Re:Not the answer to the problem (1)

Anonymous Coward | about 2 months ago | (#47275811)

I do not think you understand the term 'directly' in 'directly involved'.

Your driveway ... not directly involved and is private property
Store parking lot, same thing as your driveway.

I would go so far as to say if a specific road does not cross a state line, or directly feed a transport centre (freight terminal, airport, train terminus) it is not directly involved in interstate commerce. Further, if the traffic on the roadway does not consist of a substantial interstate usage it should not be supported by Federal Taxes.

So what would be covered? The Federal Interstate, and ,begrudgingly, the US highway system and that is it.

Again, I am not suggesting that infrastructure does not need support, but let us take Dallas TX as an example, I20, I30, I45, I635, US Hwy 78 etc ... Federal funds. Central Expressway Though it is US highway 75, should be supported with state funds as it never crosses the OK/TX border (it splits off 69 and curls behind denison. County roads/ fm roads ... county funds, local roads... local funds.

People will actually be willing to pay more in taxes if they know the money is earmarked for local use. The money is spent to improve local roads and is under local control.

Re:Not the answer to the problem (1)

sunking2 (521698) | about 2 months ago | (#47275723)

Since UPS and Fedex deliver to any address and carry interstate commerce your argument isn't very valid.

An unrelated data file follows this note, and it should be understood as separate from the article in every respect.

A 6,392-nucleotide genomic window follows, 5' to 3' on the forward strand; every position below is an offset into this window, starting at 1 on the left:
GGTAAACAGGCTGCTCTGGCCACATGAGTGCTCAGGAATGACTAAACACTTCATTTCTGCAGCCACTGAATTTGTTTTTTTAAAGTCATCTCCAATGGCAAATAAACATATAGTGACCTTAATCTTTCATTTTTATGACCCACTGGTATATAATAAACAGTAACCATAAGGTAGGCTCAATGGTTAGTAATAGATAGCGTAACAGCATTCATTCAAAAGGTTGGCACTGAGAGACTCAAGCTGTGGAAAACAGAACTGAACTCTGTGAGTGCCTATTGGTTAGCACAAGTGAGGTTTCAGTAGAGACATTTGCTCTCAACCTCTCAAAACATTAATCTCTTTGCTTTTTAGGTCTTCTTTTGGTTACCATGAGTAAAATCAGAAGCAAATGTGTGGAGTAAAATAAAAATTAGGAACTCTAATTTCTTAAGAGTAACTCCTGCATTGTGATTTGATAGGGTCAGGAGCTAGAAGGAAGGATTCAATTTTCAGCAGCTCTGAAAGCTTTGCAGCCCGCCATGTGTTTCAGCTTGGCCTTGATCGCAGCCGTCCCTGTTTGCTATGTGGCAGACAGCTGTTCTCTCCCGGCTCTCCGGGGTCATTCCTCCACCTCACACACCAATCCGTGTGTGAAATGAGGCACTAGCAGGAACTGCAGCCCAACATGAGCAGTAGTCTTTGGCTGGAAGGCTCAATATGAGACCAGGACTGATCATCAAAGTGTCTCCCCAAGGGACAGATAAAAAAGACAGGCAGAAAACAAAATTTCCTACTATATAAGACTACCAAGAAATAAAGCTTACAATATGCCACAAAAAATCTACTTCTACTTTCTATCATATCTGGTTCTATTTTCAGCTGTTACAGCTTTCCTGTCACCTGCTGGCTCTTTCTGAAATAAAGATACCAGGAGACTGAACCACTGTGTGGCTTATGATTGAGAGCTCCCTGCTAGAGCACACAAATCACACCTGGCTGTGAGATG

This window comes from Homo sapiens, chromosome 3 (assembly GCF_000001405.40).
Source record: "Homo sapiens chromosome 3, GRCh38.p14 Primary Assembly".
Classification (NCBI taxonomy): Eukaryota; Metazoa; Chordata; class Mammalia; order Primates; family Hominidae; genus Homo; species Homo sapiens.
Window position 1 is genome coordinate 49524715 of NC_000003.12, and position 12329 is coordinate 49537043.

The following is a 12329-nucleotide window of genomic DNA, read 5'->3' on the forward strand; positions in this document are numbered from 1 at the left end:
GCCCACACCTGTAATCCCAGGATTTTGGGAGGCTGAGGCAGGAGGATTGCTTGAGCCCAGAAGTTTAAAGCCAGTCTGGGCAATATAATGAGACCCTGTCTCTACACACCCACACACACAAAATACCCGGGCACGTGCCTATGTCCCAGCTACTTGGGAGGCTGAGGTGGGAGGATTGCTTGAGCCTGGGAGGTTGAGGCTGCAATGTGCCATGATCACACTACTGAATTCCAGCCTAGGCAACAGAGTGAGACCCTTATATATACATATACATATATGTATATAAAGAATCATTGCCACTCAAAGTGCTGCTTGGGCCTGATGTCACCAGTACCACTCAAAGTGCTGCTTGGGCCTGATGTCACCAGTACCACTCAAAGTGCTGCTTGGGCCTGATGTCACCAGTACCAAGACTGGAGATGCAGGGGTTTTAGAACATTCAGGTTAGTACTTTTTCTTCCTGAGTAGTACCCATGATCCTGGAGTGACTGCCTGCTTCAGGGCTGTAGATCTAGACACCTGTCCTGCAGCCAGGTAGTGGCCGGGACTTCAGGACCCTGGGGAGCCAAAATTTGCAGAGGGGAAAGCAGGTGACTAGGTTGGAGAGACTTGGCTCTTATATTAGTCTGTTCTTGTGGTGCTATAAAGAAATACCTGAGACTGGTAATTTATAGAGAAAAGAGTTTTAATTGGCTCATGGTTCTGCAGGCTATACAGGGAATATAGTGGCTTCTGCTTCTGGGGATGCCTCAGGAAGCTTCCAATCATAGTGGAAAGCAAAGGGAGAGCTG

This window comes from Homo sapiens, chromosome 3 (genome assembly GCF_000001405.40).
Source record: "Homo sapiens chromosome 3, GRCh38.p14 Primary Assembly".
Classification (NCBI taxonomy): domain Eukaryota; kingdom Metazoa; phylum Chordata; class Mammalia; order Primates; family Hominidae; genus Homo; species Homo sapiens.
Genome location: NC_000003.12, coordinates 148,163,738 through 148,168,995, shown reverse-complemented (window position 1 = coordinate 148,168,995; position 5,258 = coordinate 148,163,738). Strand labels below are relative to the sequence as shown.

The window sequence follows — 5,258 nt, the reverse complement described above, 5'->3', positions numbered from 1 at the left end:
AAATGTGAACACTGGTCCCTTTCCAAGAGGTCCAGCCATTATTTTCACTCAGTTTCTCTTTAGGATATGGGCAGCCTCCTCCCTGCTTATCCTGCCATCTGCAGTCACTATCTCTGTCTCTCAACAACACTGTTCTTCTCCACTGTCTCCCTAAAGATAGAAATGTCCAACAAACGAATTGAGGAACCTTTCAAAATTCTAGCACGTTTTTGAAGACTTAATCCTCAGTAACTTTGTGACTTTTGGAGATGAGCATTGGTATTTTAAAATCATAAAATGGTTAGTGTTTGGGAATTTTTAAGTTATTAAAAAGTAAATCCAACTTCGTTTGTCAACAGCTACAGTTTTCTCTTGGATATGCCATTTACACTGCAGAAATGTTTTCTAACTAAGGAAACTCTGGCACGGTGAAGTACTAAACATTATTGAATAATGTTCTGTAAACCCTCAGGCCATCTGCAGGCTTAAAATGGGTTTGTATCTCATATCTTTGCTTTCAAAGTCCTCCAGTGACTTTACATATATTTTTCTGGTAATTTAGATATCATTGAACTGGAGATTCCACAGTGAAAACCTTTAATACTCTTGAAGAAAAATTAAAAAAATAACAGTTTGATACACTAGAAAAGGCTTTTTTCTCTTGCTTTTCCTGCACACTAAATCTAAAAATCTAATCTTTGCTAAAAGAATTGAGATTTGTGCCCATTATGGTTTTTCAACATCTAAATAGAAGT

make it a percentage! (1)

Anonymous Coward | about 2 months ago | (#47275507)

If the gas tax was tacked on as a percentage of fuel cost this would never have become an issue. If it was 18.4c when gas was $1.16 per gallon that's ~15.86%; if it would have been a percentage it would amount to 63.45c now and noone would need to take up any legislation!

Re:make it a percentage! (1)

SJHillman (1966756) | about 2 months ago | (#47275601)

As much as it would suck because it would mean paying more all along, it would make more sense. There's a lot of things in which percentages would make more sense, but the government opts for absolute values - various taxes, minimum wage, etc

Re:make it a percentage! (0)

Anonymous Coward | about 2 months ago | (#47275611)

Right, because there has never been an increase in a percentage based tax. Income tax, sales tax, etc, nope never been raised ever.

Your naiveté is interesting, but a simple fact of bureaucracy is that expenses will always grow to exceed income. This all derives from playing with other peoples money.

Re:make it a percentage! (1)

Richy_T (111409) | about 2 months ago | (#47275731)